That last phrase is key. What would a society look like that was planning on being in that particular place five hundred years from now? What would an economics look like? If you knew for a fact that your descendants five hundred years from now would live on the same landbase you inhabit now, how would that affect your relationship to sources of water? How would that affect your relationship with topsoil? With forests? Would you produce waste products that are detrimental to the soil? Would you poison your water sources (or allow them to be poisoned)? Would you allow global warming to continue? If the very lives of your children and their children depended on your current actions—and of course they do—how would you act differently than you do?

The other difference I want to mention—and essentially every traditional indigenous person with whom I have ever spoken has said that it is the fundamental difference between western and indigenous peoples—is that even the most open Westerners view listening to the natural world as a metaphor, as opposed to something real. I asked American Indian writer Vine Deloria about this, and he said, “I think the primary thing is that Indians experience and relate to a living universe, whereas Western people, especially science, reduce things to objects, whether they’re living or not. The implications of this are immense. If you see the world around you as made up of objects for you to manipulate and exploit, not only is it inevitable that you will destroy the world by attempting to control it, but perceiving the world as lifeless robs you of the richness, beauty, and wisdom of participating in the larger pattern of life.” That brings to mind a great line by a Canadian lumberman: “When I look at trees I see dollar bills.” If when you look at trees, you see dollar bills, you’ll treat them one way. If when you look at trees, you see trees, you’ll treat them differently. If when you look at this particular tree you see this particular tree, you’ll treat it differently still. The same is true for salmon, and, of course, for women: if when I look at women I see objects, I’m going to treat them one way. If when I look at women I see women, I’ll treat them differently. And if when I look at this particular woman I see this particular woman, I’ll treat her differently still.

Here’s where people usually ask, “Okay, so how do I listen to the natural world?” When people ask me this, I always begin by asking them if they have ever made love. If so, I ask whether the other person always had to say, “put this here,” or “do that now,” or did they sometimes read their lover’s body, listen to the unspoken language of the flesh? Having established that one can communicate without words, I then ask if they have ever had any nonhuman friends (a.k.a. pets). If so, how did the dog or cat let you know that her food dish was empty? I used to have a dog friend who would look at me, look at the food dish, look at me, look at the food dish, until finally the message would get across to me.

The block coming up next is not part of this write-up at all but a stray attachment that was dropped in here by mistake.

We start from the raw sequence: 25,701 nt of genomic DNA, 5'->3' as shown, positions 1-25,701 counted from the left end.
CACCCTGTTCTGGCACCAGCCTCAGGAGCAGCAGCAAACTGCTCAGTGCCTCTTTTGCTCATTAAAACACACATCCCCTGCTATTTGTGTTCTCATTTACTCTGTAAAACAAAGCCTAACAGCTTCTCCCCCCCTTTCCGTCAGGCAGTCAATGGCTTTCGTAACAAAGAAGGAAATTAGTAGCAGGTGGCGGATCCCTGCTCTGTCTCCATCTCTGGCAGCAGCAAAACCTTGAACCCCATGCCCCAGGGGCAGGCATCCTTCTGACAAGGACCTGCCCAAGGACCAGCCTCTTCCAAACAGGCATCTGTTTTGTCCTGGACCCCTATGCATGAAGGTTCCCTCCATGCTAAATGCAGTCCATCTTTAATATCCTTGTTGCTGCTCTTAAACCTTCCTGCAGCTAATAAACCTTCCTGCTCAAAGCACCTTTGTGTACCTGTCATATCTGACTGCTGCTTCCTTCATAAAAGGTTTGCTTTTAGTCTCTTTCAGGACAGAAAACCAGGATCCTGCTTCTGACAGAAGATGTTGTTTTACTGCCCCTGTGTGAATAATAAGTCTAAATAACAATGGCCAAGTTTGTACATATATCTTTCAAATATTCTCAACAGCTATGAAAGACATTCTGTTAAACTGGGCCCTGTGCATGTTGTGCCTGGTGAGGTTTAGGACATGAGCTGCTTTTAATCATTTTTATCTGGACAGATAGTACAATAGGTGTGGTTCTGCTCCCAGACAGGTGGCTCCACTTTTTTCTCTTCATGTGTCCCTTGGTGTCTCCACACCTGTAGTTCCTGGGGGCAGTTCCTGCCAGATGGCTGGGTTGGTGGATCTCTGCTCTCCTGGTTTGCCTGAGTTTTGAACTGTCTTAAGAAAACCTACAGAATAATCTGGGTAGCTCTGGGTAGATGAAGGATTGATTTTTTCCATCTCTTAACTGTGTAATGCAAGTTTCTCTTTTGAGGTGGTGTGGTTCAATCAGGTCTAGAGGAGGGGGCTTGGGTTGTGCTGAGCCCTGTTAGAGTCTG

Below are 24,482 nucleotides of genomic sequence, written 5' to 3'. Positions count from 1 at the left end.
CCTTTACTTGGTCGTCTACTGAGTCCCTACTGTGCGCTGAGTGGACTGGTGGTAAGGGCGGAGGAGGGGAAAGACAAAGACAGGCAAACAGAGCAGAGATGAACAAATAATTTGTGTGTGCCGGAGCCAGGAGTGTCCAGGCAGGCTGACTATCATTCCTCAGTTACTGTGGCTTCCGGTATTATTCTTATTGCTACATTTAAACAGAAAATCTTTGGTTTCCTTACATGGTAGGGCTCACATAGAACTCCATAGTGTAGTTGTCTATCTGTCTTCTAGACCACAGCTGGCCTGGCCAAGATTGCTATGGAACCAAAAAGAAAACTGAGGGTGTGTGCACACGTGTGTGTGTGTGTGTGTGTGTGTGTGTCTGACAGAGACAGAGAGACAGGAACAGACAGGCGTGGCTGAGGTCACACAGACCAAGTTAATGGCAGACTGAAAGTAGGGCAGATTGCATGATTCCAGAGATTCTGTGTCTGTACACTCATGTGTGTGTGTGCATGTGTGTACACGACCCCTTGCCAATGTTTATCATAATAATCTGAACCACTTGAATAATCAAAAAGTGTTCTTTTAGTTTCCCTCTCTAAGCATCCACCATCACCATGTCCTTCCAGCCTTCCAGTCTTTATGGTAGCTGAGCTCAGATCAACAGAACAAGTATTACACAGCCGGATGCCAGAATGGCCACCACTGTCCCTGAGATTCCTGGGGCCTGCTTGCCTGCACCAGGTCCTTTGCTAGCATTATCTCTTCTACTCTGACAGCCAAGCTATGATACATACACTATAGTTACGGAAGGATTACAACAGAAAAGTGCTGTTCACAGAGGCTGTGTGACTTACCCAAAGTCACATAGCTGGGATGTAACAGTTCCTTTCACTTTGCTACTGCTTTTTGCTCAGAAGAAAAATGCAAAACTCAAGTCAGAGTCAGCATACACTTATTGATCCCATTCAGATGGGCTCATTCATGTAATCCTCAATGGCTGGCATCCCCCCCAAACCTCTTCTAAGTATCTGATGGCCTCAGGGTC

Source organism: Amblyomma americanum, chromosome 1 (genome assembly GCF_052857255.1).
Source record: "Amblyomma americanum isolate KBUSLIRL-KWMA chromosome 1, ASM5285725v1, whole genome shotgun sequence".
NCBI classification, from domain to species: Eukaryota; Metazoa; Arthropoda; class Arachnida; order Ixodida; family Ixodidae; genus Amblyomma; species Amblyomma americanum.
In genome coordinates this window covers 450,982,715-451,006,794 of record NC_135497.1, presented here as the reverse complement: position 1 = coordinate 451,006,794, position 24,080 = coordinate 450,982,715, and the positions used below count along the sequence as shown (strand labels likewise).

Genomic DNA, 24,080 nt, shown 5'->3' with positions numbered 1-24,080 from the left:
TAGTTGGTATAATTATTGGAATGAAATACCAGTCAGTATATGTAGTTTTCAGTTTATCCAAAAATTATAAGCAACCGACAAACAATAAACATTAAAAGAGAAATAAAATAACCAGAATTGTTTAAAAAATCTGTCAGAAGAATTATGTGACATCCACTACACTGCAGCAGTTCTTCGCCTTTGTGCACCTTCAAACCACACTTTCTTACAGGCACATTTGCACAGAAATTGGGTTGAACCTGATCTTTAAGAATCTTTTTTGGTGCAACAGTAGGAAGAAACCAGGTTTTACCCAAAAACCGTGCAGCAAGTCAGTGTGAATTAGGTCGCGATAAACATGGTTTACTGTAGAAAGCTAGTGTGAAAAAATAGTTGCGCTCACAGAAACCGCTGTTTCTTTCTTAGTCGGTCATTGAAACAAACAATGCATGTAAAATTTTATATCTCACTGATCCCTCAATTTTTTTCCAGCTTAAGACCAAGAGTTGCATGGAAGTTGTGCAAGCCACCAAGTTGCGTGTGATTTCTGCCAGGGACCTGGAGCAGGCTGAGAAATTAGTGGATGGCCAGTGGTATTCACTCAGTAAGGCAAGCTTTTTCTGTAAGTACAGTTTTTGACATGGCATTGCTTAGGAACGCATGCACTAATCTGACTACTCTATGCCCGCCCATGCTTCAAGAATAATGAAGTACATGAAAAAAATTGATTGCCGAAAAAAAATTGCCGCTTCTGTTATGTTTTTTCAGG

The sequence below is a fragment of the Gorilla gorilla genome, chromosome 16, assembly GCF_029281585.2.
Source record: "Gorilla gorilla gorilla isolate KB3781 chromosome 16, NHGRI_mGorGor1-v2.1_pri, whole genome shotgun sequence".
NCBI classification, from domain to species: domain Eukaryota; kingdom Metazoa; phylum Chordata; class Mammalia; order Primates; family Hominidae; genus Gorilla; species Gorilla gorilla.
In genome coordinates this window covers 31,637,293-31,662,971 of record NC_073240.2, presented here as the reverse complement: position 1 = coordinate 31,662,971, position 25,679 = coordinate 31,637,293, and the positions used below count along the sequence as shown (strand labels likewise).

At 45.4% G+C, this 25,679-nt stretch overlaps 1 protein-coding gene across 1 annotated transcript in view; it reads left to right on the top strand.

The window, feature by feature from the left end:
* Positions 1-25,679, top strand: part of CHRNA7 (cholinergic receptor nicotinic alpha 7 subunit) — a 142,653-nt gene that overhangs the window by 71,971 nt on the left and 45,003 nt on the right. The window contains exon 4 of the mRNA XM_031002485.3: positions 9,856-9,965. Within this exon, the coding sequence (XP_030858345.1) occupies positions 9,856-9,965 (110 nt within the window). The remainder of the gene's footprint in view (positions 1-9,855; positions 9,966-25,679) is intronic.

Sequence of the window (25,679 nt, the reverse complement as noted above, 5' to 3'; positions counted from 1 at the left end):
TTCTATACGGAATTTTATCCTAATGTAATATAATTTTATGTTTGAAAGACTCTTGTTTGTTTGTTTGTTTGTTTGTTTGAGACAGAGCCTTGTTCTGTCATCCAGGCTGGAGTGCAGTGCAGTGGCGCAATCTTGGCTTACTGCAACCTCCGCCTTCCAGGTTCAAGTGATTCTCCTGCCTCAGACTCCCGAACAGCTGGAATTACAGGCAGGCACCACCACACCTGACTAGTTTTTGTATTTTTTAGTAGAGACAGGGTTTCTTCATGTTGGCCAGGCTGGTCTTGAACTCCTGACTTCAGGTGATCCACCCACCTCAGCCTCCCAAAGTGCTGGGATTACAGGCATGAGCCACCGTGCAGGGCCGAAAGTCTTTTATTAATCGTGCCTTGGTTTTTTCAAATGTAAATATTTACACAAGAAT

How do we hear the rest of the natural world? Unsurprisingly enough, the answer is: by listening. That’s not easy, given that we have been told for several thousand years that these others are silent. But the fact that we cannot easily hear them doesn’t mean they aren’t speaking, and does not mean they have nothing to say. I’ve had people respond to my suggestion that they listen to the natural world by going outside for five minutes and then returning to say they didn’t hear anything. But how can you expect to learn any new language (remember, most nonhumans don’t speak English) in such a short time? Learning to listen to our nonhuman neighbors takes effort, humility, and patience.

The Tolowa believed the nonhuman world had something to say, and that what the nonhuman world had to say was vital to their own survival. Given that they were living here sustainably for 12,500 years, and given that we manifestly are not, perhaps the least we could do is acknowledge that they were on to something, and maybe even explore just what that kind of relationship might look and feel like.

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Derrick Jensen lives in northernmost California and is the author of, most recently, Songs of the Dead.